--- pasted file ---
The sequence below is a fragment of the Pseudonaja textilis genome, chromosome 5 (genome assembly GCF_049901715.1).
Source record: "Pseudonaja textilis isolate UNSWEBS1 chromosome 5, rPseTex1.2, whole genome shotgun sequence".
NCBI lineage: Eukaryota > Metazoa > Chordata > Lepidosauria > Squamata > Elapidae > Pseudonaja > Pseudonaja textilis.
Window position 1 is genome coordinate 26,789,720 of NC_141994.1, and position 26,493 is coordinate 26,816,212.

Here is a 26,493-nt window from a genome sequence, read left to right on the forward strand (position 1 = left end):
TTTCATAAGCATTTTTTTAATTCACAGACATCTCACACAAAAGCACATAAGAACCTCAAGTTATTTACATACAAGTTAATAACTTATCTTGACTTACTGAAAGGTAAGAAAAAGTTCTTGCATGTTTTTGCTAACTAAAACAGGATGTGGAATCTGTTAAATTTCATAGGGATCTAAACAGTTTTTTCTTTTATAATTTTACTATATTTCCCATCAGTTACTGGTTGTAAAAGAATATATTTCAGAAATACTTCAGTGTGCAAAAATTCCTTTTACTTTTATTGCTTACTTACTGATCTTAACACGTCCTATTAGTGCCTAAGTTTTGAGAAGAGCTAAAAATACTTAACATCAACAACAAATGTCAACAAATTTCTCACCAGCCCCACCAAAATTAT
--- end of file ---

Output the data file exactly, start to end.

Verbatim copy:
The sequence below is a fragment of the Pseudonaja textilis genome, chromosome 5 (genome assembly GCF_049901715.1).
Source record: "Pseudonaja textilis isolate UNSWEBS1 chromosome 5, rPseTex1.2, whole genome shotgun sequence".
NCBI lineage: Eukaryota > Metazoa > Chordata > Lepidosauria > Squamata > Elapidae > Pseudonaja > Pseudonaja textilis.
Window position 1 is genome coordinate 26,789,720 of NC_141994.1, and position 26,493 is coordinate 26,816,212.

Here is a 26,493-nt window from a genome sequence, read left to right on the forward strand (position 1 = left end):
TTTCATAAGCATTTTTTTAATTCACAGACATCTCACACAAAAGCACATAAGAACCTCAAGTTATTTACATACAAGTTAATAACTTATCTTGACTTACTGAAAGGTAAGAAAAAGTTCTTGCATGTTTTTGCTAACTAAAACAGGATGTGGAATCTGTTAAATTTCATAGGGATCTAAACAGTTTTTTCTTTTATAATTTTACTATATTTCCCATCAGTTACTGGTTGTAAAAGAATATATTTCAGAAATACTTCAGTGTGCAAAAATTCCTTTTACTTTTATTGCTTACTTACTGATCTTAACACGTCCTATTAGTGCCTAAGTTTTGAGAAGAGCTAAAAATACTTAACATCAACAACAAATGTCAACAAATTTCTCACCAGCCCCACCAAAATTAT